Expensive inmates

Felonious Fogies


American prisons hold 76,600 inmates who are 55 or older. While some remain dangerous, many are like the 73-year-old murderer Ray Tatum, who can barely walk, never mind maim or kill anyone. According to a September Washington Post story on Deerfield Correction Center, Virginia's main facility for aged inmates, Tatum will spend the rest of his life in prison, with his medical expenses shouldered by state taxpayers. For Virginia, which virtually eliminated parole in 1995, maintaining law and order means asking society to pay a lifetime's worth of medical bills for people convicted of crimes ranging from rape to carjacking.

According to the Sentencing Project, a national organization that focuses on inequalities in the criminal justice system, imprisonment costs three times as much for a geriatric patient as it does for an able-bodied adult. Yet mandatory sentencing and policies like California's "three strikes" law, which effectively mandates life terms for prisoners convicted of three felonies, mean that prisons will house an ever-increasing number of incapacitated old folks.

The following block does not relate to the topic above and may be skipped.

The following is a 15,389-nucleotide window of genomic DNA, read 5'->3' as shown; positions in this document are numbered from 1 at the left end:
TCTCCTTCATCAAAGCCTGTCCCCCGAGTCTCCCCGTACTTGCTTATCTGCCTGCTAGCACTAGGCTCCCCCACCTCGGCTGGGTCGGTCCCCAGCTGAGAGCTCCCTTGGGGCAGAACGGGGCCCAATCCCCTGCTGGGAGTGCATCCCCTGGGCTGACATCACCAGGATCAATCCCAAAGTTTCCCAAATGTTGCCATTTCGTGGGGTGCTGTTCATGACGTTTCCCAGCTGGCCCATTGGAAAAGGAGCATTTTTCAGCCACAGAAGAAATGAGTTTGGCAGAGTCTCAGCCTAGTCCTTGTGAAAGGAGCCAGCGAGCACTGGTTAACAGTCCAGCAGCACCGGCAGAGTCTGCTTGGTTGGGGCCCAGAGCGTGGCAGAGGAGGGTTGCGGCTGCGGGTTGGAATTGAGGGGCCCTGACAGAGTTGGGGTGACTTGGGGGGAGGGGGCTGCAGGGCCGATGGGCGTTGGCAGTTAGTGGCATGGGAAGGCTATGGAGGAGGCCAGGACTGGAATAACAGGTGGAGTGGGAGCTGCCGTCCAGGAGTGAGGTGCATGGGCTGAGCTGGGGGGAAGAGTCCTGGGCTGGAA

"People are going to prison much longer than they would have previously for the same crime," says Marc Mauer, executive director of the Sentencing Project. "There are many problems with that, not the least of which is that it becomes extremely expensive to keep them housed, and you get diminishing returns in terms of public safety benefits."

When an inmate is Ray Tatum's age, those returns diminish to almost nothing. According to the FBI's Uniform Crime Reports, only 0.8 percent of the 10 million or so people arrested in the U.S. in 2009 were over 65.